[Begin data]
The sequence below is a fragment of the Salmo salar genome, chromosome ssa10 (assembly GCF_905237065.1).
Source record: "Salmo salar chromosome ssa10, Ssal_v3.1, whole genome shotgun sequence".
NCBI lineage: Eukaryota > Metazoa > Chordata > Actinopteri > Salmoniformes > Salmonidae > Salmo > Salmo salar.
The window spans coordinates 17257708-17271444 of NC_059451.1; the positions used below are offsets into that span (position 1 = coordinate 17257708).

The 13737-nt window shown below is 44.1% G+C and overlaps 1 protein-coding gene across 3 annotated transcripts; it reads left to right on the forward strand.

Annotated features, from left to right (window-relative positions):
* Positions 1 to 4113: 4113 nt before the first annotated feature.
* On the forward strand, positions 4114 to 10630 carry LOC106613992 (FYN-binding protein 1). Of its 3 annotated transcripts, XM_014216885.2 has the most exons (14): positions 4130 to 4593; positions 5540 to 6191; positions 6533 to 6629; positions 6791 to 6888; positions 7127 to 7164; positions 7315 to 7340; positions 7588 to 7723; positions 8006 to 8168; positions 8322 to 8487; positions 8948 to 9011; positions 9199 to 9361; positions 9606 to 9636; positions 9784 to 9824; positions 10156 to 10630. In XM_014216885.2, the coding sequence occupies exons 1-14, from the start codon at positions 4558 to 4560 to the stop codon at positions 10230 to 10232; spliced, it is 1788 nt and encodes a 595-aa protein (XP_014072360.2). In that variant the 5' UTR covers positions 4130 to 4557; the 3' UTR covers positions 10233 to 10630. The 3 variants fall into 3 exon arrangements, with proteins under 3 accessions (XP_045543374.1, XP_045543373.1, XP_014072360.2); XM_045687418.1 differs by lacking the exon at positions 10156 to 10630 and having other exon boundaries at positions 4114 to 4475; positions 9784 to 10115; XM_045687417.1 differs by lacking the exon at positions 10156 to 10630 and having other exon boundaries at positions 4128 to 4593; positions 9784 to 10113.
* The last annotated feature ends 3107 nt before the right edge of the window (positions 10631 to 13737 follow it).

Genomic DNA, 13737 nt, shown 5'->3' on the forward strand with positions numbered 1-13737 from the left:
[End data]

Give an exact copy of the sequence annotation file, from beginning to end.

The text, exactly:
The sequence below is a fragment of the Salmo salar genome, chromosome ssa10 (assembly GCF_905237065.1).
Source record: "Salmo salar chromosome ssa10, Ssal_v3.1, whole genome shotgun sequence".
NCBI lineage: Eukaryota > Metazoa > Chordata > Actinopteri > Salmoniformes > Salmonidae > Salmo > Salmo salar.
The window spans coordinates 17257708-17271444 of NC_059451.1; the positions used below are offsets into that span (position 1 = coordinate 17257708).

The 13737-nt window shown below is 44.1% G+C and overlaps 1 protein-coding gene across 3 annotated transcripts; it reads left to right on the forward strand.

Annotated features, from left to right (window-relative positions):
* Positions 1 to 4113: 4113 nt before the first annotated feature.
* On the forward strand, positions 4114 to 10630 carry LOC106613992 (FYN-binding protein 1). Of its 3 annotated transcripts, XM_014216885.2 has the most exons (14): positions 4130 to 4593; positions 5540 to 6191; positions 6533 to 6629; positions 6791 to 6888; positions 7127 to 7164; positions 7315 to 7340; positions 7588 to 7723; positions 8006 to 8168; positions 8322 to 8487; positions 8948 to 9011; positions 9199 to 9361; positions 9606 to 9636; positions 9784 to 9824; positions 10156 to 10630. In XM_014216885.2, the coding sequence occupies exons 1-14, from the start codon at positions 4558 to 4560 to the stop codon at positions 10230 to 10232; spliced, it is 1788 nt and encodes a 595-aa protein (XP_014072360.2). In that variant the 5' UTR covers positions 4130 to 4557; the 3' UTR covers positions 10233 to 10630. The 3 variants fall into 3 exon arrangements, with proteins under 3 accessions (XP_045543374.1, XP_045543373.1, XP_014072360.2); XM_045687418.1 differs by lacking the exon at positions 10156 to 10630 and having other exon boundaries at positions 4114 to 4475; positions 9784 to 10115; XM_045687417.1 differs by lacking the exon at positions 10156 to 10630 and having other exon boundaries at positions 4128 to 4593; positions 9784 to 10113.
* The last annotated feature ends 3107 nt before the right edge of the window (positions 10631 to 13737 follow it).

Genomic DNA, 13737 nt, shown 5'->3' on the forward strand with positions numbered 1-13737 from the left: